The Wizards are in the bottom 10 of the NBA attendance rankings in the middle of a 16-24 season which has been marked by many losses, injuries to key players, and even locker room unrest.
In February, the Wizards will start sending season ticket renewals to their ticket holders. Since the 2014-15 season, the Wizards have typically raised prices across many locations. And in most of those years, the Wizards have been playoff bound as John Wall, Bradley Beal, and Otto Porter have developed from young prospects into veterans in their primes.
But this season, Washington is underperforming despite being in a considerably weakened Eastern Conference. The team is also cap-tied under several max level contracts, some of whom are injured like Wall or just ineffective like Ian Mahinmi.
Ticket sales staff understand down years can happen for any franchise. And for the Wizards, they have made moves to freeze or even lower ticket prices in the past. In the 2009-10 season, the team lowered prices in part because of a 19-63 season in 2008-09, but also because of a recession that affected many people. Then from the 2010-11 through 2013-14 seasons, the Wizards guaranteed a three-year price freeze. The point of this freeze was to encourage fans to consider this as an investment into the early Wall years.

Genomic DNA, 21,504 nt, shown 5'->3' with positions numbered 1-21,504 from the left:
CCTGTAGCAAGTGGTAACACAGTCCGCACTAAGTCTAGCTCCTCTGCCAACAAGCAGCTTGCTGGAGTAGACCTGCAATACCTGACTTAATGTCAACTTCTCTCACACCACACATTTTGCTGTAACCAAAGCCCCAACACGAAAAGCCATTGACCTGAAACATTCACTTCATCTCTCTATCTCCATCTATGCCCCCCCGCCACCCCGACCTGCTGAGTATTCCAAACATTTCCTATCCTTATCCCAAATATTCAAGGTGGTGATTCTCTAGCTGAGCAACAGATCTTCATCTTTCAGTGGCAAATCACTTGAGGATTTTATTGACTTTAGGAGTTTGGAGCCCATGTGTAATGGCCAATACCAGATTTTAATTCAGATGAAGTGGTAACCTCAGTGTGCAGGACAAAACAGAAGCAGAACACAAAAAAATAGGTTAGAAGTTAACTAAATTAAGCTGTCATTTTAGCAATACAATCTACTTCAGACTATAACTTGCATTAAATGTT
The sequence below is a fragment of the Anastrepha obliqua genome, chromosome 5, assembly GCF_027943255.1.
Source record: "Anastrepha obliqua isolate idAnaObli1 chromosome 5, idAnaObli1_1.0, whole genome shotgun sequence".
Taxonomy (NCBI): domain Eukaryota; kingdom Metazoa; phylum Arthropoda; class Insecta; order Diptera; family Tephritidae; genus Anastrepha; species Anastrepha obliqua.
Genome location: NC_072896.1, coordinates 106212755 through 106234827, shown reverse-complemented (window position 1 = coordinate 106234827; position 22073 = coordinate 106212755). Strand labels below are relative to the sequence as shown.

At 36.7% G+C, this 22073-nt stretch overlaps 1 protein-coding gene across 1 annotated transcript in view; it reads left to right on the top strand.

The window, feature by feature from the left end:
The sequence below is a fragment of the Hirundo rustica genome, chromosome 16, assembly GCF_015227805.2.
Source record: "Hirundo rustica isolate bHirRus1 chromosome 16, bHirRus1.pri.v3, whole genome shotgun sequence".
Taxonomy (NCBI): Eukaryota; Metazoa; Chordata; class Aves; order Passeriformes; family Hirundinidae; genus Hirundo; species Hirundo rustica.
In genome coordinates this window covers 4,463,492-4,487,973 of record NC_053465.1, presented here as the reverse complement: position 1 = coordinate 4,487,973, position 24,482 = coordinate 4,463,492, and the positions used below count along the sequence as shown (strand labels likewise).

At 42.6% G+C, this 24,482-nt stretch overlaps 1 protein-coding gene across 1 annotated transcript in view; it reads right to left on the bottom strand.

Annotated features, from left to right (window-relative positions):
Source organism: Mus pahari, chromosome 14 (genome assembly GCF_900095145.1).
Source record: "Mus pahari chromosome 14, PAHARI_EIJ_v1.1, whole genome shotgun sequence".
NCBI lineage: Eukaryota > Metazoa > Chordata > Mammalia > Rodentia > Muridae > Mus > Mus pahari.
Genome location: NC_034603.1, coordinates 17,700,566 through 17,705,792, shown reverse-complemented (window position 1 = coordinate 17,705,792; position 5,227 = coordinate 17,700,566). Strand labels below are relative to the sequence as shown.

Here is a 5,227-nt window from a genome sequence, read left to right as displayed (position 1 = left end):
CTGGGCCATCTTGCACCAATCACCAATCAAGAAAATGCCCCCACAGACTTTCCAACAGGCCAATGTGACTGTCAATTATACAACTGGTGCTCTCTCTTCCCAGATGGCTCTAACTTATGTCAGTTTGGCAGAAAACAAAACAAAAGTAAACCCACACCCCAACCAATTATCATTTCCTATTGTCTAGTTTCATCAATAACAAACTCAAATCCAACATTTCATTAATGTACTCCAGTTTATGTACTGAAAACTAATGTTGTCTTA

For now, the national economy appears to still be strong, but the local economy could soon be affected by the current government shutdown. And unlike the early years of the Wall Era, the Wizards can’t sell a three-year price freeze as an investment in a new era. Wall is going to earn nearly $170 million in the next four years and trading him away will be difficult to say the least. And if the Wizards do start a rebuild this season, it probably won’t be something many fans will take in with good faith if the current front office stays in place.
Capital One Arena had a major renovation this past summer and it could be used as a rationale to increase ticket prices next season, even with the Wizards not performing very well. But considering how poorly this season went, I think it’s best that the Wizards freeze or drop ticket prices for the 2019-2020 season. Even if Washington somehow turns around this season, this team as constructed won’t contend. Barring a franchise level draft pick coming to D.C. next year, there probably isn’t much to sell.
Do you believe the Wizards should drop prices next year? Let us know in the comments below.